Thursday, December 9, 2010

An Interesting Discovery...

I have a confession to make, my dear readers, and it's a painful one. I don't know everything. No, seriously! I know that reading this blog has made you believe that I am an undeniable, never-ending font of knowledge, second only to the Lord God Himself!! But, alas, I am not. I am the first to admit, that there are whole realms of knowledge that I am not privy to. The current bane to my font of eternal wisdom and know-it-allness (yes, I know that's not a word! Just go with it...) is cooking.

Yes, the arcane and mystical art of food preparation is still very much a mystery for me. I can make cold cereal, scrambled eggs, mac & cheese, and a wide variety of sandwiches... but that's it. To be completely honest, most of my meals have been take out. Unfortunately, I don't have the money to continue that particular style of cooking, and so by necessity, I'm forced to cook for myself. And since I can't live on just the stuff I know how to make, I am also forced to learn how to make actual meals.

Which brings us to the topic at hand. I've learned recently (the last year or so) that you have to pre-season food in order for it to have any flavor. Yet, even with the most vigorous seasoning I could accomplish, I still couldn't get a truly flavorful meal. All my seasoning stayed at the outermost layer of whatever I was preparing. But, I recently got an idea: what if I put seasoning in with the food while it was cooking AS WELL as when I prepare it for cooking?? Last night, I tested my theory. I took my chicken and seasoned it as normal with my old faithful, Goya Adobo, a seasoning mix that is used in practically all latin cooking consisting of garlic powder, onion powder, salt, black pepper, dry orégano brujo, and occasionally dried citrus zest.

I got a pot and put some corn oil in, and then crumbled up a cube of chicken bouillon in the oil. I heated up the oil and put my chicken in. It took about 15-20 min, but I came out with some very tasty chicken. Of course, I also burned the oil/bouillon mix that I was cooking the chicken in, but at least the theory held!!!

Now, I know that the experienced cooks reading this all are shaking your heads at me and grumbling any number of names at me. In my defense, I don't watch cooking shows, I wasn't trained in cooking, nor have I taken any cooking classes outside of high school Home Ec. This is all new to me, so cut me a break! For my next trick: how to get rice to not come out as a sticky mush better suited for sushi!

I think I might be aiming a little high....


  1. I've been cooking all our meals since Lisa and I first moved in together. We only ever order out once, maybe twice a month. All other meals are cooked by me and me only.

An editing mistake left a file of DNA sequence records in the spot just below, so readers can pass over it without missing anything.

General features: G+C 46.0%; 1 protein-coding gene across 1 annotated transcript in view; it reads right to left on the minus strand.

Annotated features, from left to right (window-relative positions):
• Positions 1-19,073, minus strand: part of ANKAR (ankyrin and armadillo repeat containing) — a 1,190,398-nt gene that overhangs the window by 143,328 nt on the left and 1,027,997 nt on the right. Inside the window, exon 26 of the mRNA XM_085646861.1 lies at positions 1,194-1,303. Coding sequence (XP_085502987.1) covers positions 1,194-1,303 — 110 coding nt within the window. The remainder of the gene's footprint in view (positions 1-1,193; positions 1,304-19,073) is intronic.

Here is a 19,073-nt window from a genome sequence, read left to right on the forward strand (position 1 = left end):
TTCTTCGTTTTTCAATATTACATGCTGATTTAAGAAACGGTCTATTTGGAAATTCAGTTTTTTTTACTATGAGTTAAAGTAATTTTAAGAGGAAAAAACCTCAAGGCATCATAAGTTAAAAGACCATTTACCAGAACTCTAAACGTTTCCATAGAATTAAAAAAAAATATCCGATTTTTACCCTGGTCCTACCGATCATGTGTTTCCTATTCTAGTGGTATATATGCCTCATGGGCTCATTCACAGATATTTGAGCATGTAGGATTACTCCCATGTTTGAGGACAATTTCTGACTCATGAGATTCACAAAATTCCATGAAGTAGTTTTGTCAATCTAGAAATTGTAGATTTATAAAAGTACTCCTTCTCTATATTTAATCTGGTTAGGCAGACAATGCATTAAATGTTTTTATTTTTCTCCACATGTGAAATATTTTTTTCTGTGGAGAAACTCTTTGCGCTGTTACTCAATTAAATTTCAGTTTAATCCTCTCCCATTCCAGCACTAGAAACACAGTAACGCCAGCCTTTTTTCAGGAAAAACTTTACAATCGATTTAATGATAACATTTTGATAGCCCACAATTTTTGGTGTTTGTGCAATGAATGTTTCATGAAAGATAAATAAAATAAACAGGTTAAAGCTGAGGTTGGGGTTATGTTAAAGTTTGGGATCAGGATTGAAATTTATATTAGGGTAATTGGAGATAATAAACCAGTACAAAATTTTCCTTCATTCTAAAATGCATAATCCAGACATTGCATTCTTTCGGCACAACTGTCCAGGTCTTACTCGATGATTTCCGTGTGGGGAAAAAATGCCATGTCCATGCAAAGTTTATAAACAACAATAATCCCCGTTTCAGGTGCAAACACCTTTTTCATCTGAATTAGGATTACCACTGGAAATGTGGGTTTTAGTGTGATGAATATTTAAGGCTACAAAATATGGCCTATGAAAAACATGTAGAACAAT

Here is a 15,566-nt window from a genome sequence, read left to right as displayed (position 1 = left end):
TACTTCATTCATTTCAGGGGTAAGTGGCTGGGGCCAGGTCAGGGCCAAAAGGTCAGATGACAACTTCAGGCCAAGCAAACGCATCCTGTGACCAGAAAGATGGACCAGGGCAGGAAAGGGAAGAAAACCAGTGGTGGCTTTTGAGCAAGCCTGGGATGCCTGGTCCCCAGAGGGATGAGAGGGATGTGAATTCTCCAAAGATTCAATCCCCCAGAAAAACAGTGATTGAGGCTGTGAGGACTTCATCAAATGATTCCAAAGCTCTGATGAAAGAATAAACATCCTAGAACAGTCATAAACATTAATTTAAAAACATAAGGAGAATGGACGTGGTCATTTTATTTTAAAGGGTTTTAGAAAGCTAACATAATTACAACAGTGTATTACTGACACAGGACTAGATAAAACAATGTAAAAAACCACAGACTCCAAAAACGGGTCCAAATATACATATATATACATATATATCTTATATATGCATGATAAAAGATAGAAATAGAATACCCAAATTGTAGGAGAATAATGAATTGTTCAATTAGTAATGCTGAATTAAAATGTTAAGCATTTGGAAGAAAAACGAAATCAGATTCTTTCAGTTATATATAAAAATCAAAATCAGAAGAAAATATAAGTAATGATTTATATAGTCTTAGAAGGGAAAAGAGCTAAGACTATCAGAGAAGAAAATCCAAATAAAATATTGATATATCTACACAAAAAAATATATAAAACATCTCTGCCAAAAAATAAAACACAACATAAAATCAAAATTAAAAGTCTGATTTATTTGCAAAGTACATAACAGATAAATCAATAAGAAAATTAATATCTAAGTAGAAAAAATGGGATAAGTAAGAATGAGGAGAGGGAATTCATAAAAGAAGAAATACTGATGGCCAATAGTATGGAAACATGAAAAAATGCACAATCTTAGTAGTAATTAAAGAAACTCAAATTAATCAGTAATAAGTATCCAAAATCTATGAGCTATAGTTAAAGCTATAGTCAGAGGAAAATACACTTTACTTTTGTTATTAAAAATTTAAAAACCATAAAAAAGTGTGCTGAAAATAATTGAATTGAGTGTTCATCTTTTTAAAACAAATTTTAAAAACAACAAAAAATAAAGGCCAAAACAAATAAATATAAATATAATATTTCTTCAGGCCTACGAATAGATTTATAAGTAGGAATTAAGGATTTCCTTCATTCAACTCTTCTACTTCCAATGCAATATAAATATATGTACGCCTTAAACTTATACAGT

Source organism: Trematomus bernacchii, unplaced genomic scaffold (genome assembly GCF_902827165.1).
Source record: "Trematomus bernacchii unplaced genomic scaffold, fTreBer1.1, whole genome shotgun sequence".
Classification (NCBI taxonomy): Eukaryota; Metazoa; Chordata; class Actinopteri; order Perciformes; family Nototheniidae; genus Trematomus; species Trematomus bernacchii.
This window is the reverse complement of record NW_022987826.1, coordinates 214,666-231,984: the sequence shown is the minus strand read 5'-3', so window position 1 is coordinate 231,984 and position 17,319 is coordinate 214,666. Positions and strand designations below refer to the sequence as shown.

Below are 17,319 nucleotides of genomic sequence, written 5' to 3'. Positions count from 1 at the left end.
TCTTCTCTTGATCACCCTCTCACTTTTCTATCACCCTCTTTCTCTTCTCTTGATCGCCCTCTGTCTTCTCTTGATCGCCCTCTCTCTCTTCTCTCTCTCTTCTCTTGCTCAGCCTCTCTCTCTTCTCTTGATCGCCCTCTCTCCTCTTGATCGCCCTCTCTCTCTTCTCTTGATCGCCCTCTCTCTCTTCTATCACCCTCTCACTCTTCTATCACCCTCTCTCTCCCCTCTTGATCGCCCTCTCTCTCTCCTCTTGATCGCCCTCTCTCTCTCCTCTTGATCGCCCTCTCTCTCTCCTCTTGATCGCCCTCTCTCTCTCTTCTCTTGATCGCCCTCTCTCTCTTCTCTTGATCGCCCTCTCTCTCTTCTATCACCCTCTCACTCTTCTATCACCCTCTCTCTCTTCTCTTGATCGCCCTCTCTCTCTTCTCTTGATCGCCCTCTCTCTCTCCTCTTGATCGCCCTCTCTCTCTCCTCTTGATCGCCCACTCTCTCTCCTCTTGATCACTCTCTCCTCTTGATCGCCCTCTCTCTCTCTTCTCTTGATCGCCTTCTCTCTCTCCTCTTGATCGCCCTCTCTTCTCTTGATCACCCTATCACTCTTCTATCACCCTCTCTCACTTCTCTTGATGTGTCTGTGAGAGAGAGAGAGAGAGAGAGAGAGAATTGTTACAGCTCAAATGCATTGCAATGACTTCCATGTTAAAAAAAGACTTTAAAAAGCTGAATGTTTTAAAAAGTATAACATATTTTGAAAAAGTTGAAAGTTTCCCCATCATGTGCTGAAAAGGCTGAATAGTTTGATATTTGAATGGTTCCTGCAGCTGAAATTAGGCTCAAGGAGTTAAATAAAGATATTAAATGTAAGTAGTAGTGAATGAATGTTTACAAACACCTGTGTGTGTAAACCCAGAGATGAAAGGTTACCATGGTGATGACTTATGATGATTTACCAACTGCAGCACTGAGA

And, yes, no one taught me either. I learned the hard way, by much trial and error. The difference between me and you is that I don't cook Latin food. Although, funny, I *do* use Adobo to season chicken with. It's the best!

    With chicken, the secret is to marinate it beforehand in the refrigerator. That gets the flavor seeping into the deeper layers. If you want, you can buy pretty good already made marinades at the supermarket. Lowry's have some good ones. Or you can even use certain vinegar-based salad dressings. The burning oil thing is a practiced art. You can't use too much of it, just enough to coat a non-stick pan. And don't cook with such a hot flame.

    Rice took me a while to get right, but now I've perfected it. I don't flavor my rice, though. And I only make brown rice now.

    Anyway, enough of this. I'm not a cook, I only make simple foods. With trial and error, you'll figure it out. The mistake most bachelors make is to overcook everything. You need to learn the art of the "subtle" flame. :)

    Good luck!

  2. Try to get a copy of "How to Cook Everything" It's not only a recipe book, but it actually goes over how to actually prepare the recipes it contains.

  3. I agree. The Bittman book is AMAZING. For example., I just learned that you have to heat the pan before you add butter, or else the butter burns... Never would have figured that out...

  4. oh, and by the way, be CAREFUL with Adobo! I had a cookout some years ago, and used it on the chicken... Someone at the party was allergic to MSG (who knew Adobo had that nasty preservative in it!) and broke out is massive hives and had to leave (almost went to ER)... So, careful if you cook for anyone and use Adobo!

  5. Wow... thanks for all the advice! It's interesting that my first cooking post got so much attention.

    I should post about cooking more often! Oh, and good tip with the Adobo. I'm not sure, but I think they may have taken MSG out of the newer bottles. I'll check on that.